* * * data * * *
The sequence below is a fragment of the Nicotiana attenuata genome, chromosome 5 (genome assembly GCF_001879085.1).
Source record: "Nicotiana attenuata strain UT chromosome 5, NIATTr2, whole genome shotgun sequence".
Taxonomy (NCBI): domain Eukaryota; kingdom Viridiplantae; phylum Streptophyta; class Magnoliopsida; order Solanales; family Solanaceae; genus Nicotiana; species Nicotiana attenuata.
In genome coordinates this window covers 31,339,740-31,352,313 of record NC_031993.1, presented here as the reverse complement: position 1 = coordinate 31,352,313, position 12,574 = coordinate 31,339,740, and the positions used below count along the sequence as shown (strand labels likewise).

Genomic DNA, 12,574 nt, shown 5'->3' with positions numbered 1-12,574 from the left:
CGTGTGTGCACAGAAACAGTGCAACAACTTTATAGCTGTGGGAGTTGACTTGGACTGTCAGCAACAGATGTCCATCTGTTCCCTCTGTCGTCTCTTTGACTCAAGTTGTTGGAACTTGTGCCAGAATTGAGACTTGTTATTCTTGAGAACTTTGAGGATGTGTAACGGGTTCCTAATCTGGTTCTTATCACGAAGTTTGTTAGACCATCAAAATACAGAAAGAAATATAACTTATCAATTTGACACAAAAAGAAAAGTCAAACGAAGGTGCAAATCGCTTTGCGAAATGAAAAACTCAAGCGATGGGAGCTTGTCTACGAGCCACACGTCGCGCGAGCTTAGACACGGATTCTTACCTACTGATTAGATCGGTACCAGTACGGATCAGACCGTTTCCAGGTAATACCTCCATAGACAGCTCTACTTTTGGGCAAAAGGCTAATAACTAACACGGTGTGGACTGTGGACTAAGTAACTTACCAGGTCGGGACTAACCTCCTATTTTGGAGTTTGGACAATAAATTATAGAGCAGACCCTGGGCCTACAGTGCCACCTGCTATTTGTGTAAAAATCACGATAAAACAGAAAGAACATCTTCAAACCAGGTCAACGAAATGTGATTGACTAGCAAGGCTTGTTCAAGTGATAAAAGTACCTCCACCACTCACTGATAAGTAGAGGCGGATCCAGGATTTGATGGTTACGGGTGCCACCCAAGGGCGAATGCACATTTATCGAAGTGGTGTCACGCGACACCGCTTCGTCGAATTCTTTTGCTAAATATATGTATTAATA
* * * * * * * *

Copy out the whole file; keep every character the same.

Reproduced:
The sequence below is a fragment of the Nicotiana attenuata genome, chromosome 5 (genome assembly GCF_001879085.1).
Source record: "Nicotiana attenuata strain UT chromosome 5, NIATTr2, whole genome shotgun sequence".
Taxonomy (NCBI): domain Eukaryota; kingdom Viridiplantae; phylum Streptophyta; class Magnoliopsida; order Solanales; family Solanaceae; genus Nicotiana; species Nicotiana attenuata.
In genome coordinates this window covers 31,339,740-31,352,313 of record NC_031993.1, presented here as the reverse complement: position 1 = coordinate 31,352,313, position 12,574 = coordinate 31,339,740, and the positions used below count along the sequence as shown (strand labels likewise).

Genomic DNA, 12,574 nt, shown 5'->3' with positions numbered 1-12,574 from the left:
CGTGTGTGCACAGAAACAGTGCAACAACTTTATAGCTGTGGGAGTTGACTTGGACTGTCAGCAACAGATGTCCATCTGTTCCCTCTGTCGTCTCTTTGACTCAAGTTGTTGGAACTTGTGCCAGAATTGAGACTTGTTATTCTTGAGAACTTTGAGGATGTGTAACGGGTTCCTAATCTGGTTCTTATCACGAAGTTTGTTAGACCATCAAAATACAGAAAGAAATATAACTTATCAATTTGACACAAAAAGAAAAGTCAAACGAAGGTGCAAATCGCTTTGCGAAATGAAAAACTCAAGCGATGGGAGCTTGTCTACGAGCCACACGTCGCGCGAGCTTAGACACGGATTCTTACCTACTGATTAGATCGGTACCAGTACGGATCAGACCGTTTCCAGGTAATACCTCCATAGACAGCTCTACTTTTGGGCAAAAGGCTAATAACTAACACGGTGTGGACTGTGGACTAAGTAACTTACCAGGTCGGGACTAACCTCCTATTTTGGAGTTTGGACAATAAATTATAGAGCAGACCCTGGGCCTACAGTGCCACCTGCTATTTGTGTAAAAATCACGATAAAACAGAAAGAACATCTTCAAACCAGGTCAACGAAATGTGATTGACTAGCAAGGCTTGTTCAAGTGATAAAAGTACCTCCACCACTCACTGATAAGTAGAGGCGGATCCAGGATTTGATGGTTACGGGTGCCACCCAAGGGCGAATGCACATTTATCGAAGTGGTGTCACGCGACACCGCTTCGTCGAATTCTTTTGCTAAATATATGTATTAATA